Well, you’re as certain as you’re going to be. Might as well fire it off. Henry took out his tinderbox and the lighting rod.

    Hall raised his hand. “Allow me,” he said, and took a small, sealed metal box out of this pocket. The word ALLUMETTES was stamped on the lid. He took out a small wooden stick, coated with something at one end, then carefully sealed the box. Then he took out a small file and quickly scraped the coated end of the stick against the rough part. It lit with a tiny, brilliant flame and a sudden smell of sulfur. Henry had heard of these new French matches, but never seen one used yet.

    Hall lit the fuse. They both stepped back.

    The rocket took off, its exhaust forming a brief screwlike pattern in the air as it spun in flight. It exploded within a few meters of the right distance, a little higher than he’d intended. The fireball just barely scorched the upper corner of the south side of the barn.

    Henry shut his eyes. Failure. “I aimed too high,” he said. “And I think I overcompensated for the wind.”

    “Don’t trouble yourself over it,” said Hall. “You’ve shown that if nothing else, this weapon is superior to the Congreve. And it’s your own patent—yours and Mr. Hunt’s, I should say?”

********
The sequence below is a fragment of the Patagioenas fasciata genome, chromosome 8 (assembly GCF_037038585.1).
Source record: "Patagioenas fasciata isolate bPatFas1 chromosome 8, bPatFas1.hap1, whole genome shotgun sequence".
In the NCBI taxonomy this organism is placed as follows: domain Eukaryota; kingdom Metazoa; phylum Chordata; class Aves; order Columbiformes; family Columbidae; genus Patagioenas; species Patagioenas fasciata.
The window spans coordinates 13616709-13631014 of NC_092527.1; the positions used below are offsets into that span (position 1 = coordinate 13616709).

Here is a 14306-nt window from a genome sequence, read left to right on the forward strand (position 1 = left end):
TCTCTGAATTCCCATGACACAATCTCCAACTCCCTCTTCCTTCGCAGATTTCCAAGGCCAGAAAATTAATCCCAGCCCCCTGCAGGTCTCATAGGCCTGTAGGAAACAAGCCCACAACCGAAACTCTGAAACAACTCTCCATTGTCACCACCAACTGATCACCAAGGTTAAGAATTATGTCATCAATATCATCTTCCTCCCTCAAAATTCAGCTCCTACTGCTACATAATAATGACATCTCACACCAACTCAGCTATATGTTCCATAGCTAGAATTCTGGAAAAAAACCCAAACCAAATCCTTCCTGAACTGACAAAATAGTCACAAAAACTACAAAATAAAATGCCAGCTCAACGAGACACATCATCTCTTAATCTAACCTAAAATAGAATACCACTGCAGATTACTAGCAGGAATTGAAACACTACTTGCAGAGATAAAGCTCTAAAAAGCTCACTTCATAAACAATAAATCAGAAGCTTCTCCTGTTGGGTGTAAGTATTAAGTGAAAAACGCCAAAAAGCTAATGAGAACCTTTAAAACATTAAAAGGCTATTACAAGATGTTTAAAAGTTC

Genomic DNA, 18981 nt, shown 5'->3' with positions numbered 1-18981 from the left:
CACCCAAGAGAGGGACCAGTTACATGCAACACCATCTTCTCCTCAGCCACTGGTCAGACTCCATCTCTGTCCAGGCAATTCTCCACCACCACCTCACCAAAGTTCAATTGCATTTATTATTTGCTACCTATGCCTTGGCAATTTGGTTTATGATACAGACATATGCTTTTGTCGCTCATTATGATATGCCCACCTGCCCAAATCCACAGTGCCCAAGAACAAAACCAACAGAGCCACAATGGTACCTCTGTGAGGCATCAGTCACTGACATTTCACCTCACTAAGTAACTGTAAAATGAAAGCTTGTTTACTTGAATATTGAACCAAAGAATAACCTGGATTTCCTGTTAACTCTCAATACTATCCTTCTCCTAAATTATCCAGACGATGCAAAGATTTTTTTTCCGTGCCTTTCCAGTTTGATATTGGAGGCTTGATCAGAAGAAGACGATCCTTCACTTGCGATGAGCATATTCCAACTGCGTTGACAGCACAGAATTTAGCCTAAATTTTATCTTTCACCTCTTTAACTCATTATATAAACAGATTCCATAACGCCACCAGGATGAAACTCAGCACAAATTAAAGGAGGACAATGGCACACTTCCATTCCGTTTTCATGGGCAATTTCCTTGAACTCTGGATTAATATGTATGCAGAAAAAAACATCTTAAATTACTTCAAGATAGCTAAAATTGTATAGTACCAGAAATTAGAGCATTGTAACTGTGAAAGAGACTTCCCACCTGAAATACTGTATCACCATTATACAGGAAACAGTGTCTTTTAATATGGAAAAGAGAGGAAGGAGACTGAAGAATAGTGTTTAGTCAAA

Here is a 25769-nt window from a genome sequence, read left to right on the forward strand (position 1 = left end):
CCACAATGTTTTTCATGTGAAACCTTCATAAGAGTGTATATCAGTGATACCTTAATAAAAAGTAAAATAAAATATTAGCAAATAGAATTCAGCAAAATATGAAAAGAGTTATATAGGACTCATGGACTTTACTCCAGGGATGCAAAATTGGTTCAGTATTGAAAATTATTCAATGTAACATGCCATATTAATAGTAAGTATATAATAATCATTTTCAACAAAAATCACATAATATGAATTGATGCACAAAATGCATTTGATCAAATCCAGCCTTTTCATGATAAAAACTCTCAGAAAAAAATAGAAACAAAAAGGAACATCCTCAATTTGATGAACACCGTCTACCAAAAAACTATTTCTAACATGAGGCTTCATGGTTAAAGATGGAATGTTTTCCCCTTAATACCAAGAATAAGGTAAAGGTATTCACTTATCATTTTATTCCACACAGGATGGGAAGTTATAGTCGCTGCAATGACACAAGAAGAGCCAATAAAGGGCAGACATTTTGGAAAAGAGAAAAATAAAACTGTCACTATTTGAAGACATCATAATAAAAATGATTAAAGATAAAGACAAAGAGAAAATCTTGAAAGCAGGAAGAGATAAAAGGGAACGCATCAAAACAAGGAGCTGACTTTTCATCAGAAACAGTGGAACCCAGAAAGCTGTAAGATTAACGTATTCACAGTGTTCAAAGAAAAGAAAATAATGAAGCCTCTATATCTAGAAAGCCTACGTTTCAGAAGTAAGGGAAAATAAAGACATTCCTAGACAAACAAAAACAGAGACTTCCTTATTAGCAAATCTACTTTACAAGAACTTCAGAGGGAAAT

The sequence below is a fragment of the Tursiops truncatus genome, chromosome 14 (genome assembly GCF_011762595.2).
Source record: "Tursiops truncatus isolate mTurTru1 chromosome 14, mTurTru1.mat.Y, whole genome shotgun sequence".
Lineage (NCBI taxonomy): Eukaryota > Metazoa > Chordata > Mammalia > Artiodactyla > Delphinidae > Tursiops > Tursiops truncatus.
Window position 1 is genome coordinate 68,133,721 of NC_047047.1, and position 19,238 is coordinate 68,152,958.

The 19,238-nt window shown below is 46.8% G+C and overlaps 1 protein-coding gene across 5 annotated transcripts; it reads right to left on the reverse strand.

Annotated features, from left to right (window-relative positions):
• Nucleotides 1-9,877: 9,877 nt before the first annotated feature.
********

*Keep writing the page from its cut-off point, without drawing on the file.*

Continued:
“Yes.”

    “I imagine a larger rocket would do more damage.”

    “We are working on larger models,” said Henry, “but the 10-kilo model can be easily carried by a man on foot and fired from anywhere—even places where field artillery would be impractical. And while a larger rocket would expand the area of effect, it would only do so only by the cube root of the weight of explosive.

    “The bad news is that as of now, there is one factory in Albany producing these rockets. The worse news is that the very first time we deploy these rockets against the British, some pieces of them will survive and end up in their hands. Those pieces will be enough to allow the enemy to duplicate this weapon. I doubt it will be more than a year before rockets like this are being used against our men. And Britain has more factories capable of this sort of fine work than we do.”

    “So in the event of war, the Henry-Hunt rocket will give us a temporary advantage—and the more of them we have, the greater the advantage.”

    Henry nodded.

    “Unless of course there are so many of these rockets around that the British get hold of one before the war even begins.”

    Henry bit his lip. “I hadn’t thought of that.”

    Hall took another look through his spyglass. “Looks… not too bad.”

    Henry looked through his own. Half the side of the barn was peppered with holes from canister and smoldering spots where bits of powder had landed on it.